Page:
rone se bhii nah hu))aa sabz dara;xt-e ;xvaahish
garchih marjaa;N kii :tara;h thaa yih shajar paanii me;N

1) even/also from weeping it did not become green, the tree of desire/longing
2) although, like coral, this tree was in water



S. R. Faruqi:

On the 'tree of desire', see


The theme of the present verse he has changed just a bit, and composed it like this in the second divan itself [{929,3}]:

phuulaa phalaa nah ab tak hargiz dara;xt-e ;xvaahish
barso;N hu))e kih duu;N huu;N ;xuun-e dil us shajar ko

[up till now it absolutely never flowered or fruited, the tree of desire
for years I've given the blood of the heart to that tree]

In {929,3} there's also the excellence that if some trees and plants (for example, grape-vines) are watered from time to time with the blood of a goat, then they flourish more abundantly.

But in the present verse there are a number of points that distinguish it among all the verses with this theme. Consider the following points:

(1) The home of the tree of desire was in the eye; that is, however much restlessness was in the heart, even more restlessness than that was in the eye.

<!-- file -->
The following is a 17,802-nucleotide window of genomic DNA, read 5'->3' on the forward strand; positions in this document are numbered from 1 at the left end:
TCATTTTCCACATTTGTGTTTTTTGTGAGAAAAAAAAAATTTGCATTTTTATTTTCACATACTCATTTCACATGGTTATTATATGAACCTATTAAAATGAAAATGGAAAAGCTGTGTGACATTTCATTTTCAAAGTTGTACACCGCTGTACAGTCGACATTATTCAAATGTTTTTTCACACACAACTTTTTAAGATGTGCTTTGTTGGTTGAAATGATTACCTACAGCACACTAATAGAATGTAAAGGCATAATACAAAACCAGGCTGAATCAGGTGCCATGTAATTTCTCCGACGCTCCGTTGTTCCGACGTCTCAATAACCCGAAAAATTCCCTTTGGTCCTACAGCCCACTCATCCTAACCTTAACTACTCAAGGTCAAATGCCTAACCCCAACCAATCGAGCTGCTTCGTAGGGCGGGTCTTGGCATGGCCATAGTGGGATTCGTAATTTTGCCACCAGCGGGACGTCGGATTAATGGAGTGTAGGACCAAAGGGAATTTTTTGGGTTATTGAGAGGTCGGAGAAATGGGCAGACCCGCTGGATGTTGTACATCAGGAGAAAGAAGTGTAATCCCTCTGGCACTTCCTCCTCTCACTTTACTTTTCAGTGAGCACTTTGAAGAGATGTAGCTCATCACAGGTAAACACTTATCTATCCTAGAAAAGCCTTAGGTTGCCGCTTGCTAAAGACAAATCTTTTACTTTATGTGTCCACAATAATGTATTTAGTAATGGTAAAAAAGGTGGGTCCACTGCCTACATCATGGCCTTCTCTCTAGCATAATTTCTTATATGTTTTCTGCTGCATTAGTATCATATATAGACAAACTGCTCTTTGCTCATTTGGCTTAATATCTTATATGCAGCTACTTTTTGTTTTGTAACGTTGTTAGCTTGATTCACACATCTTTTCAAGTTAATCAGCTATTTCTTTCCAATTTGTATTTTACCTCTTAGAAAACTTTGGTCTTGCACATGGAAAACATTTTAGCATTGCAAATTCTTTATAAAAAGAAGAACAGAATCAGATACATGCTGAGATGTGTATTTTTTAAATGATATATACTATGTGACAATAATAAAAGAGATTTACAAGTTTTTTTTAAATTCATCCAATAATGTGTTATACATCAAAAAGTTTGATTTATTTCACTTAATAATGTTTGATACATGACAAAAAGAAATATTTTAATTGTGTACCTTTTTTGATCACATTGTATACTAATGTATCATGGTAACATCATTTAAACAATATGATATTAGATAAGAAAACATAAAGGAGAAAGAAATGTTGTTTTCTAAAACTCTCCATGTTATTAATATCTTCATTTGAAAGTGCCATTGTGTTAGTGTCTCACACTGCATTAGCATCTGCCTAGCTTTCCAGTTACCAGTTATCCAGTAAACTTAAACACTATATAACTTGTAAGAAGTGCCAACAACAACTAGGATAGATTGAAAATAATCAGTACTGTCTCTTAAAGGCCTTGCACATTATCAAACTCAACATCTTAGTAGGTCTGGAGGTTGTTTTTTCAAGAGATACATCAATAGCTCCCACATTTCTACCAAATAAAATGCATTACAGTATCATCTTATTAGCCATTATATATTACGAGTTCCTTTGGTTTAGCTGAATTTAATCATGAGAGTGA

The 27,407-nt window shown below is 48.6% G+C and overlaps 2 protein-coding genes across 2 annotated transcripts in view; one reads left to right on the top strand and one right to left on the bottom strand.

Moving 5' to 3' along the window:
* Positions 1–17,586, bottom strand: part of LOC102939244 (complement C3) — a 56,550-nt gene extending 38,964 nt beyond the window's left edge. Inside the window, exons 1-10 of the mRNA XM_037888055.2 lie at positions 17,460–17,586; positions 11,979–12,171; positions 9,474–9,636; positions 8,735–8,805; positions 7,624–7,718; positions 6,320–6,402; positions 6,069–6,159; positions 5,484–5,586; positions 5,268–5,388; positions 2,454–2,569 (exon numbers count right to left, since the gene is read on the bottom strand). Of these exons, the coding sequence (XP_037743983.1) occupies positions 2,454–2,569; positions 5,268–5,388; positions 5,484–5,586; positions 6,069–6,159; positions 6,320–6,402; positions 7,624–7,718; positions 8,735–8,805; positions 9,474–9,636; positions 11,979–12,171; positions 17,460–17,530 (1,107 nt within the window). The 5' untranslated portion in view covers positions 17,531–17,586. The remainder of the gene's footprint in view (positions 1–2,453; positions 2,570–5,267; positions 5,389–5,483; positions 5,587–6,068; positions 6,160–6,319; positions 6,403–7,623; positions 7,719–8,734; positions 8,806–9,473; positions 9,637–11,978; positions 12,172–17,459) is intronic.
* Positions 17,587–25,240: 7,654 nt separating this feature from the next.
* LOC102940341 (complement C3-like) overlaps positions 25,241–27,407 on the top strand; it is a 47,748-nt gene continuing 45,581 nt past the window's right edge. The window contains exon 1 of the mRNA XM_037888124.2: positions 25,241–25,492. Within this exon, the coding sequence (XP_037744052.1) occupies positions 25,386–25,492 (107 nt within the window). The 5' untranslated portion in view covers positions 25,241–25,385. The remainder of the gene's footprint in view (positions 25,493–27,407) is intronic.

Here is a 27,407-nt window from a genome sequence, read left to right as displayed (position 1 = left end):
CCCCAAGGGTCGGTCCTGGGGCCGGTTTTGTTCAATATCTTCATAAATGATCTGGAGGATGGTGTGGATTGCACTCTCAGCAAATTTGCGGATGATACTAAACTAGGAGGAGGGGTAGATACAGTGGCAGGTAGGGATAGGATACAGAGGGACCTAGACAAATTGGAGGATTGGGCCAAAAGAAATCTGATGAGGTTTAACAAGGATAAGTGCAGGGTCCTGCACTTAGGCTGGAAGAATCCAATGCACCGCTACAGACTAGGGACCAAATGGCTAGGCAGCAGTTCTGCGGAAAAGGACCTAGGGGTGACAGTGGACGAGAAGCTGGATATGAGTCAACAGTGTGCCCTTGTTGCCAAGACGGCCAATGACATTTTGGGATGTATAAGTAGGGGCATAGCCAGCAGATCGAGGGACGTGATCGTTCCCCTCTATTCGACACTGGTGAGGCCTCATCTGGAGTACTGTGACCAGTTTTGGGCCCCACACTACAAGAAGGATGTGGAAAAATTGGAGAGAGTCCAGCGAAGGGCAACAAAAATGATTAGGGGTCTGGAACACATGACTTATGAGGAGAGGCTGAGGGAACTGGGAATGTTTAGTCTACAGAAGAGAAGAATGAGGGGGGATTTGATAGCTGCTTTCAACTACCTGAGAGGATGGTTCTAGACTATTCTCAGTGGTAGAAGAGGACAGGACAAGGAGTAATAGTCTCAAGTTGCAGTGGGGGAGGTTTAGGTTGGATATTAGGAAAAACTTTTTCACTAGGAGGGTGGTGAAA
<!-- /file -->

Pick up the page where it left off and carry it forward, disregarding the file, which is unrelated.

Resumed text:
(2) Or else the heart too had turned to water, so that the home of the tree of desire was in the water-- that is, in the heart.

(3) Coral is of a red color; in this is an allusion to the redness of the eyes, the redness of tears, and the redness of the heart's blood.

(4) Although coral is alive, and grows until it takes on the form of whole hills, its basic form is similar to a tree. That is, there are branch-like things, and the ends of the branches are similar to flowers.

(5) Coral exists not only in water, but rather in the salt water of the sea. Thus between the saltiness of tears and the saltiness of the sea, a 'connection' has been established.

(6) Coral is red; in this regard the mention of a red tree's turning green is interesting.

The rhyme-word of shajar , Jur'at too has versified very well:

na;xl-e mizhgaa;N ko namii ashk kii pahu;Nchii be-;Dhab
gal ke ik roz karegaa yih shajar paanii me;N

[to the date-palm of the eyelashes, the moisture of tears arrived violently/uncontrollably
in a single day it will make this tree melt into the water]

For the eyelashes to flow away with continuous weeping is a good theme, and having become a metaphor it is visible, because it's common for a tree that has its roots constantly in water to melt away and fall.

Atish has directly taken Mir's theme:

mi;sl-e gul yaar ko ;xandaa;N nah kiyaa girye ne
tu;xm-e ummiid nah sar-sabz hu))aa baaraa;N me;N

[weeping did not make the beloved smile like a rose
the seed of hope did not become green/verdant in the rain]

But in Atish's verse the phrase mi;sl-e gul is entirely padding, and his verse lacks the kind of points, with depth upon depth, that Mir's verse has.



I have nothing special to add to SRF's fine explication.